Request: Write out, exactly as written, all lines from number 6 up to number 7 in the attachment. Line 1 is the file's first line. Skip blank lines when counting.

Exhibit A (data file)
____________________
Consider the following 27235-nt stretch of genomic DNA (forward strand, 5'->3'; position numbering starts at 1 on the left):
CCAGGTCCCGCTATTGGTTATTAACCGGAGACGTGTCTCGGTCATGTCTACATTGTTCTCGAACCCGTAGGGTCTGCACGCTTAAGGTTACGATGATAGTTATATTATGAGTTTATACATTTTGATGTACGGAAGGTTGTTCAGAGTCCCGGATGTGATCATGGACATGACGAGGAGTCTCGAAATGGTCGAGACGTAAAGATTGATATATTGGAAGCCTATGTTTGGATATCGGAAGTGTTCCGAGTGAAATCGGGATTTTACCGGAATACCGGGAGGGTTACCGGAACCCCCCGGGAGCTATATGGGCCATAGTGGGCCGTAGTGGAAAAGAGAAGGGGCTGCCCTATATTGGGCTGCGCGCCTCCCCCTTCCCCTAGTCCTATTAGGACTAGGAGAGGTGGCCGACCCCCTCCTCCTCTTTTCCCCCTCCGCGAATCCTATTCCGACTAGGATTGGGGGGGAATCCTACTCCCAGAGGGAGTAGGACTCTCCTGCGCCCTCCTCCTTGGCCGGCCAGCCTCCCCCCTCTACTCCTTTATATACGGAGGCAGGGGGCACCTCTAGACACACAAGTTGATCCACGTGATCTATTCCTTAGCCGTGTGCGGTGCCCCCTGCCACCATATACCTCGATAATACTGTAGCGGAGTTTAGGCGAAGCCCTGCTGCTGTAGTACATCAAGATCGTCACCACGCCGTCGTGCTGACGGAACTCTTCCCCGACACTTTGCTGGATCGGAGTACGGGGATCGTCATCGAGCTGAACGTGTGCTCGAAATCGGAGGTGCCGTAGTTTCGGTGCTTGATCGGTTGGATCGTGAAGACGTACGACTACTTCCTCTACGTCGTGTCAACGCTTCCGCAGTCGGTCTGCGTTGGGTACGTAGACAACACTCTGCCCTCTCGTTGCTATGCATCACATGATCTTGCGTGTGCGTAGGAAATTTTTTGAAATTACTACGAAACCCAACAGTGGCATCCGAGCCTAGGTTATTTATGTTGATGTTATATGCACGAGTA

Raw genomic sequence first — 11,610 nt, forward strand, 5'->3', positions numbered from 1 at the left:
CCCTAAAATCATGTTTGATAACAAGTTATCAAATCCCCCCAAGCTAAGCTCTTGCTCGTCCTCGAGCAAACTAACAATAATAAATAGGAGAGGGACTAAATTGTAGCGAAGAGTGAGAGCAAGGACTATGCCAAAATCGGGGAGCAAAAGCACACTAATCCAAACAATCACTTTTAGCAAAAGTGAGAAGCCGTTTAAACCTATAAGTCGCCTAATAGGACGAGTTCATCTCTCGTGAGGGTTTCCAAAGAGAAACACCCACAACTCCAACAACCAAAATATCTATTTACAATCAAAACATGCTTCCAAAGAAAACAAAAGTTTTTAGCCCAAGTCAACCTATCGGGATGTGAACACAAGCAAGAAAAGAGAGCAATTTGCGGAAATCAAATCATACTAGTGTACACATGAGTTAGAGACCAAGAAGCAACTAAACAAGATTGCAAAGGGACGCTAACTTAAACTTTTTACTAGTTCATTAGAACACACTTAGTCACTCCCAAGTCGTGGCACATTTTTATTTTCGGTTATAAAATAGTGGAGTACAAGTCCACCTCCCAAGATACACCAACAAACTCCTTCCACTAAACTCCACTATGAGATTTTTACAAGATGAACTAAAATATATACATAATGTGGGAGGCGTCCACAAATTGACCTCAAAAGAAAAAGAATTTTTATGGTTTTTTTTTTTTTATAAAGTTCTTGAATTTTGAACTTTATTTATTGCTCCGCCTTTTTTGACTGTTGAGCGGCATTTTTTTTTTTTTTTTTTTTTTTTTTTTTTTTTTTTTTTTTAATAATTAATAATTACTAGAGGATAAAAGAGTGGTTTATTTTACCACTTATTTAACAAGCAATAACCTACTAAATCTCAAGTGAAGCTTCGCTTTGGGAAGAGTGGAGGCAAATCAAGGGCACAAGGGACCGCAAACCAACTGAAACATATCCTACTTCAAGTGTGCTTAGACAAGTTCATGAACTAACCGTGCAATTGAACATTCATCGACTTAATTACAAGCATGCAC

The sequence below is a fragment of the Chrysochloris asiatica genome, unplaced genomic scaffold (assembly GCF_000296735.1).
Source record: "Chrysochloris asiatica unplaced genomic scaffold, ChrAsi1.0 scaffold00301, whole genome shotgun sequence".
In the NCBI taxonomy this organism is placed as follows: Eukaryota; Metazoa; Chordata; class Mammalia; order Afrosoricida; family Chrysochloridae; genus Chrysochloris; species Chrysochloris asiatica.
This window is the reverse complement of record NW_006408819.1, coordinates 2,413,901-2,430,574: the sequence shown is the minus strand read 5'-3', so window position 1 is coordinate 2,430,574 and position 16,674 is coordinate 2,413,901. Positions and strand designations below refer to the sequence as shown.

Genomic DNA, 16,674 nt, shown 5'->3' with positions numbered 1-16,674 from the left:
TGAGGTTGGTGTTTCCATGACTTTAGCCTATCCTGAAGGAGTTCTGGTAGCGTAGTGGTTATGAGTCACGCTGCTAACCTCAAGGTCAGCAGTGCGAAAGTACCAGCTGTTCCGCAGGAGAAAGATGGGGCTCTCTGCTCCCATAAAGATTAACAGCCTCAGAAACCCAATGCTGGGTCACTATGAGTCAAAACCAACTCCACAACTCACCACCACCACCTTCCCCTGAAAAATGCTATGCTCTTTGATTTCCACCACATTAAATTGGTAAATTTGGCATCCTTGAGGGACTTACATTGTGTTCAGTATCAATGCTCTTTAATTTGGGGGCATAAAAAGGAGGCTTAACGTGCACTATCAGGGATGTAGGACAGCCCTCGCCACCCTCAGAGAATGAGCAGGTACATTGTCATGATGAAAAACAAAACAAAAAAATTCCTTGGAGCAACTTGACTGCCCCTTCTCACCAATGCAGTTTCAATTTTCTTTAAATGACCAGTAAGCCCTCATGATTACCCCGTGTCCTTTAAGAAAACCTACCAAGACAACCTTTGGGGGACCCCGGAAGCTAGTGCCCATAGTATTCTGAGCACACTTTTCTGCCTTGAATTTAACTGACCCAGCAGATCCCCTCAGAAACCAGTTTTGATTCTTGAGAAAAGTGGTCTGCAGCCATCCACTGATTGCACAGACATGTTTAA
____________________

Source record: "Chrysochloris asiatica unplaced genomic scaffold, ChrAsi1.0 scaffold00301, whole genome shotgun sequence".
In the NCBI taxonomy this organism is placed as follows: Eukaryota; Metazoa; Chordata; class Mammalia; order Afrosoricida; family Chrysochloridae; genus Chrysochloris; species Chrysochloris asiatica.